If there is a flaw here, it’s the relatively thin amount of prospect depth at the upper levels of the minors. While the Mariners have done a tremendous job in both the draft and the international market in recent years, in terms of identifying impact position-player talent, it’s difficult to imagine any of those players contributing significantly this season. And in a year with pressure and expectations to return to October — and with a position-player group with a litany of durability questions — a few ill-timed injuries could expose this relative weakness at some point. That said, Bliss and Taylor are smaller speedsters with more pop than you’d expect, and they project as the key next-men-up in Triple-A Tacoma. We’ll probably see them this season, but ideally not for too many plate appearances.

Overall, Seattle’s spectacular run of developing impact pitchers combined with a franchise pillar in Julio solidifies its spot near the very top of our rankings. The foundation of this roster is extraordinarily strong. — J.S.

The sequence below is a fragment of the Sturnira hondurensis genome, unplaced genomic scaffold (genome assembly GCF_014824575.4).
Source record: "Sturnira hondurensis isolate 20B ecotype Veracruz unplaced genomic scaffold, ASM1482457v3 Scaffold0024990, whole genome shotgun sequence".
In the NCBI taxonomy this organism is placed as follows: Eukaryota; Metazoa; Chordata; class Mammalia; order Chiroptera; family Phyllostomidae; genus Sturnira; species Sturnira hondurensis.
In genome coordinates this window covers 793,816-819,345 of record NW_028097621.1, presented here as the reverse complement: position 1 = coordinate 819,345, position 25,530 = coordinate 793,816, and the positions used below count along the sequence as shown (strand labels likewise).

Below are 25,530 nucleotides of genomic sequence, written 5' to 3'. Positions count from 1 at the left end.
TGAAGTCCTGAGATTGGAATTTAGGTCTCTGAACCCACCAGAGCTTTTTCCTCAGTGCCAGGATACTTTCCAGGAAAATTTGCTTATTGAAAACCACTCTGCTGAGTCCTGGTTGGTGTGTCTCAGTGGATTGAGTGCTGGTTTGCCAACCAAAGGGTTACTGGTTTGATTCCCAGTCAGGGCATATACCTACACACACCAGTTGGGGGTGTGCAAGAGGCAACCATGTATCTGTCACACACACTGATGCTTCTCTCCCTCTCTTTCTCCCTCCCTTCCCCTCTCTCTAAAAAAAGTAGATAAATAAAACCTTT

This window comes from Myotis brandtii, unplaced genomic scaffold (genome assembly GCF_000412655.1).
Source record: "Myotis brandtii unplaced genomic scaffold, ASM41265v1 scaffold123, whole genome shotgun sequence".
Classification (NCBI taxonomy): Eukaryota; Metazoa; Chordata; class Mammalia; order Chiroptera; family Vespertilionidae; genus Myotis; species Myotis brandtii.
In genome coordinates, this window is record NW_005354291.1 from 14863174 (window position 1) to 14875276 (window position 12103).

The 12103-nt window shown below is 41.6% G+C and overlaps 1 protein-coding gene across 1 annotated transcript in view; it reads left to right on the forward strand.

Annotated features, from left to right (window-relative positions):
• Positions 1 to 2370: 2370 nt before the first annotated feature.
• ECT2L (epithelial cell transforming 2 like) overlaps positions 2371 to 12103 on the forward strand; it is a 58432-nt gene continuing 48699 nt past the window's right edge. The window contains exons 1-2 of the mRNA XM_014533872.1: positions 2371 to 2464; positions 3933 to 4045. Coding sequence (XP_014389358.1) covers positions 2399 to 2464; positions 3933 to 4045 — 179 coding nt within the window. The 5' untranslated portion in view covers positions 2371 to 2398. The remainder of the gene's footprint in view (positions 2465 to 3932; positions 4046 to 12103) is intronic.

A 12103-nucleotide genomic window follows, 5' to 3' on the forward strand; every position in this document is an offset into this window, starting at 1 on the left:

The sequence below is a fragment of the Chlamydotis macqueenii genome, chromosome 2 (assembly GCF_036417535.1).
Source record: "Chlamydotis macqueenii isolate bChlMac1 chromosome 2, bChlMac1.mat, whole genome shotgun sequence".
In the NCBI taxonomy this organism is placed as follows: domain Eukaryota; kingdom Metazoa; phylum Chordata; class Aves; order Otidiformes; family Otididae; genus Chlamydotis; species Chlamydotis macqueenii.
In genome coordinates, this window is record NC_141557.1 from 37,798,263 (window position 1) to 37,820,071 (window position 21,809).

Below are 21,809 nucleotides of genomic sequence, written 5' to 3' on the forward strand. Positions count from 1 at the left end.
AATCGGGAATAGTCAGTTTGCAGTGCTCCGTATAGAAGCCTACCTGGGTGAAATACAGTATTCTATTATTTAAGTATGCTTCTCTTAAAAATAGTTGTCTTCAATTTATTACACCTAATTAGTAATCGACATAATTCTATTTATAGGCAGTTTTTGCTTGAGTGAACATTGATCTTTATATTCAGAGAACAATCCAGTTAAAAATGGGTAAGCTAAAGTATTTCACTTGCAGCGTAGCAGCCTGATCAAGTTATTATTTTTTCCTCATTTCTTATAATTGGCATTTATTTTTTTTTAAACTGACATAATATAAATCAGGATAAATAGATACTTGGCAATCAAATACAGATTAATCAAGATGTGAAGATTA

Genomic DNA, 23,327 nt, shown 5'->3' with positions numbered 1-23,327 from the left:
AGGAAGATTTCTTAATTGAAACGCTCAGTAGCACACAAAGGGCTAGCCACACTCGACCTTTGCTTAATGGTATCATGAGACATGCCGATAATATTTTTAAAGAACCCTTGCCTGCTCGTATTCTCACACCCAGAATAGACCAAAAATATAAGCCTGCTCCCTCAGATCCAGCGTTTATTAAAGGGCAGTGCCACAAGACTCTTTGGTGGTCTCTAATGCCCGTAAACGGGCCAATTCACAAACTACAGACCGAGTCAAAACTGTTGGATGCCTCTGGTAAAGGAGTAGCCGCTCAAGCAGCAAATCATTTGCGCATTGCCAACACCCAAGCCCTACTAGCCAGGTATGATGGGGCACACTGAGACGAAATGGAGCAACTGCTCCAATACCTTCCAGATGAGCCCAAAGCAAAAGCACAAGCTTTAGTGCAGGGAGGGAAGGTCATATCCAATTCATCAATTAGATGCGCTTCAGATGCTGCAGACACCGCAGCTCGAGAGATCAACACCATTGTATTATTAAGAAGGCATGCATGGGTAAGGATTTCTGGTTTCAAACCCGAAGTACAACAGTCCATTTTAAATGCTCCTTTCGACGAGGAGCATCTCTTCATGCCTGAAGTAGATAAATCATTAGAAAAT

2. Atlanta Braves (total score: 21)

The Atlanta Braves employ the best position player (Acuña) and the best pitcher (Strider) on this entire list. Even though their system is notably shallow, particularly on the position player side, and their young talent is disproportionately concentrated in Acuña and Strider, those two players are so overwhelmingly, undeniably good that we have no choice but to stuff Atlanta way up the list. It’s also worth noting that Austin Riley and Ozzie Albies, two All-Star infielders, miss the cutoff date by only a few months, giving Atlanta two more star bats in the middle of their primes.